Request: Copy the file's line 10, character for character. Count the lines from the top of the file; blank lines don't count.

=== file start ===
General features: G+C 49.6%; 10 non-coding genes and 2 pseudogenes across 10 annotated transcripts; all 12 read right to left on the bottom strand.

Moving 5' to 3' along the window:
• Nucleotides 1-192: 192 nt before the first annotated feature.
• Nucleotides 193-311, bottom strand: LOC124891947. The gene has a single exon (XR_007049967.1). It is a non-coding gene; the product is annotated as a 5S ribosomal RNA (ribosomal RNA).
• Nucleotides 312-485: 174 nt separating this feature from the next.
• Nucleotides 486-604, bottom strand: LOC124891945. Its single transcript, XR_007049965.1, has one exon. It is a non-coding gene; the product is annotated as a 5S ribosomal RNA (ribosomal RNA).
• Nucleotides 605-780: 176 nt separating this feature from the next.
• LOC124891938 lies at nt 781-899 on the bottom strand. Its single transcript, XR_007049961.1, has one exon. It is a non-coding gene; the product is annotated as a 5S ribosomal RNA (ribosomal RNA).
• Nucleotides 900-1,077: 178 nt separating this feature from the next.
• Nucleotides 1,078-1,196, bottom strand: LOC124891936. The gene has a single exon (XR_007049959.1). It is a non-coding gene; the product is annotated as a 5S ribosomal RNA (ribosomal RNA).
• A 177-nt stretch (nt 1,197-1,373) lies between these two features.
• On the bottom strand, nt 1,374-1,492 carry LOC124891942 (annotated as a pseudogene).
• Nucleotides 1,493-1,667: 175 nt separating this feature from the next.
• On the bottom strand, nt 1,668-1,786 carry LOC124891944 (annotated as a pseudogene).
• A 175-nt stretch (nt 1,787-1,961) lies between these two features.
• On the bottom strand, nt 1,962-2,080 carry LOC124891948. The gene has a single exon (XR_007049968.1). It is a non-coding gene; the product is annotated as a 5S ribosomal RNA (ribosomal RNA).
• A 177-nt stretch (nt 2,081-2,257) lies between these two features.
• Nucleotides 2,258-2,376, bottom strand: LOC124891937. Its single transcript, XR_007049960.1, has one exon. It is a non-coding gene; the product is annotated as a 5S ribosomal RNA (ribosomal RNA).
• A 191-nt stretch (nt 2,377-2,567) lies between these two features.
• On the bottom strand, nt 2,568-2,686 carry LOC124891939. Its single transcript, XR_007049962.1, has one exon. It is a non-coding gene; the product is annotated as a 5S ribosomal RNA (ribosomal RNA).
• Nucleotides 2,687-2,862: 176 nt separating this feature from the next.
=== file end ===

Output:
• Nucleotides 1,078-1,196, bottom strand: LOC124891936. The gene has a single exon (XR_007049959.1). It is a non-coding gene; the product is annotated as a 5S ribosomal RNA (ribosomal RNA).